Some background notes on Barry Flanagan’s approach to making work and the archive project

1 February 2010

Flanagan made the following statements at various points in his career. They indicate his approach to sculpture and to the practical considerations of record keeping and more philosophical notions of the archive. He made many statements and notes, these are a small sample, some have been published previously others are published here for the first time.

Best known as a sculptor, Flanagan variously classified his output as ‘…I might claim to be a sculptor and do everything else but sculpture.’ Silans 6, January 1965
‘I am an English speaking itinerant European Sculptor, accountable in the Republic of Ireland, holding both British and Irish passports.’
Barry Flanagan Sculpture 1965 – 2005 Irish Museum of Modern Art
He always cited the significance of trade and teamwork whilst maintaining his position as an itinerant artist.
‘It was my need to jump in every possible means of expression, which unfortunately the Education Framework does not allow. This has been my direction; every direction.’ Silans 6, January 1965
Flanagan wrote: ‘I prefer working with the essential stuff of sculpture rather than my own “ambitions” for it. This way I hope to find things.
Heap practically made itself. In reference to it after the fabrication it was a heap; that is it. Then I got the “idea” about stacks and racks etc. by then I had made what I knew would be a bundle…Sculpture itself set the standard.’ Art in Process iv, Finch College, NY 1969

On the interconnectivity between the works 4 casb 67, gr 2spr 67, ring l 67, and their subsequent curatorial installations, he wrote:
‘the relation to each other and to themselves as autonomous identities was covered in the statement in Studio International…as components of a sculptural language their exhibition is, as plays and music are interpreted after authorship at a later date, open to responsible and creative interpretation dictated by time and place given normal consideration to the authorship’ (June 18 1976) Barry Flanagan Public record part 1 1969-1977 TG4/2/339/1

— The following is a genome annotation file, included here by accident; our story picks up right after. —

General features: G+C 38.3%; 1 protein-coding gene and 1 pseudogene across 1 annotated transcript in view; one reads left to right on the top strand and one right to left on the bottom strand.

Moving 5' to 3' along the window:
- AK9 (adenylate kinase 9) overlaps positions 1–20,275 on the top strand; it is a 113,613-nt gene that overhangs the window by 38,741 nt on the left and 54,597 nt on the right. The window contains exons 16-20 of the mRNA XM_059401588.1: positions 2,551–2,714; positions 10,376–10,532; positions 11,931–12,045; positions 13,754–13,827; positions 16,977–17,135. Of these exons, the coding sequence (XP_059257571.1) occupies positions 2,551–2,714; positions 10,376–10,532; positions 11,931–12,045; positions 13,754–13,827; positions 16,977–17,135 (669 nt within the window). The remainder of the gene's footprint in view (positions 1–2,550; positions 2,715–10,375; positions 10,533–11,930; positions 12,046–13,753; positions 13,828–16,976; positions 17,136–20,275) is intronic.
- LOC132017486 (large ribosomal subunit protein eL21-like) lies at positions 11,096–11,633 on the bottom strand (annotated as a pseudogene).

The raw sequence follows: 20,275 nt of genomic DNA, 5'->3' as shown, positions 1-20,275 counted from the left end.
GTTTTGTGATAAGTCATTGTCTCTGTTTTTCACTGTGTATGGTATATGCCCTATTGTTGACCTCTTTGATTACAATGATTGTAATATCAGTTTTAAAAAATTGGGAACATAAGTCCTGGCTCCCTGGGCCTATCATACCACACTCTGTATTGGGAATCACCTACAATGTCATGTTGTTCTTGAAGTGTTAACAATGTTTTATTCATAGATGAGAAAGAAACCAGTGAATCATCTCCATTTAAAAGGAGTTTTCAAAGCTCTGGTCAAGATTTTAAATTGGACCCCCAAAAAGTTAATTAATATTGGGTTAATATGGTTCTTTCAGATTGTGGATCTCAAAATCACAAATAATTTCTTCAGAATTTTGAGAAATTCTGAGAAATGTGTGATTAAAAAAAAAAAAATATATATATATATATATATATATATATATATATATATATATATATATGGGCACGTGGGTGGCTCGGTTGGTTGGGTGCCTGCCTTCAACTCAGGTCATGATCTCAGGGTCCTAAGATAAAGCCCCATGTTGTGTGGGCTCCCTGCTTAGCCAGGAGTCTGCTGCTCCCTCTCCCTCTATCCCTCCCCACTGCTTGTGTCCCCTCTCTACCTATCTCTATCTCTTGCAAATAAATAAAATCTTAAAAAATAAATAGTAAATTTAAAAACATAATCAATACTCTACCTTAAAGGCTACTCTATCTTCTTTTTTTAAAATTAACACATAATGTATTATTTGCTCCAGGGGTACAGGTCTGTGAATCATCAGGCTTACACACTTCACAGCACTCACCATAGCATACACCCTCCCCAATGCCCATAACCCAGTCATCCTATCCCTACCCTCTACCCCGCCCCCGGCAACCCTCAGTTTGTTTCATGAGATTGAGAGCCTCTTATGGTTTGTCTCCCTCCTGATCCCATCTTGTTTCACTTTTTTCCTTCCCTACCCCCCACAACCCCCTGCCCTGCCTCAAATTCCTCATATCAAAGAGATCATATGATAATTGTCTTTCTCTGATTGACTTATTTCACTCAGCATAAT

Flanagan’s oeuvre includes sculpture, print, drawing, painting, performance and other events. These works date from the late 1950’s to 2009. The database is in effect both a catalogue raisonne and an archive catalogue. This database is the information displayed on the website and it is core to the estate’s role in granting access to Flanagan’s work as a sculpture and major contributor to radical practices of innovation from the 1960’s until his death in 2009.  The online presence of website will grant access to the documentation of Flanagan’s practice within the context of shared concerns with other artists and to instigate new research projects assisted by the web presence of an online catalogue raisonne and archive. The catalogue is an information resource and the website is designed to give immediate links between the artworks and the archive.

Flanagan was continually seeking out strategies for compilation and frequently used questions to devise plans for denoting systems of reference which might lead to the incorporation of ‘imaginary solutions.’ Introduced to Alfred Jarry’s writing with the gift of ‘The Evergreen Review’ from a poet friend, Nick Wayte in Bristol in 1963, was a meeting of minds. Flanagan  referred to Jarry as his historical hero, a symbolic figure emblematic of the individual imagination in revolt. (Interview with Hans Olrich Ubrist, 2005p59) . Throughout his life Flanagan paid homage to Alfred Jarry, the playwright and inventor of ’pataphysics which is ‘the science of imaginary solutions.’ It is a sensibility evident in Flanagan’s thesis from St Martins School of Art 1966. He writes:

Perhaps the question is how I absorb, correlate, senses and continue to do so. How may I spend this accumulation that is absorbed, correlated and sensed. A person may walk, talk, breath, hear, see, eat, feel, and he must make sense. The person is aware and accounts.

My hand touched the table for the very first time, for all it know. My brain seems to have a strange unreal life of its own: it will remember many other time, times. Time and times, timing timing times timing timing, and rather over qualify the touch. Its just not good enough, my conduct does not add up to the simple demands of this digression and wondering situation. The sheer adventure and life of the touch is the only relevancy.

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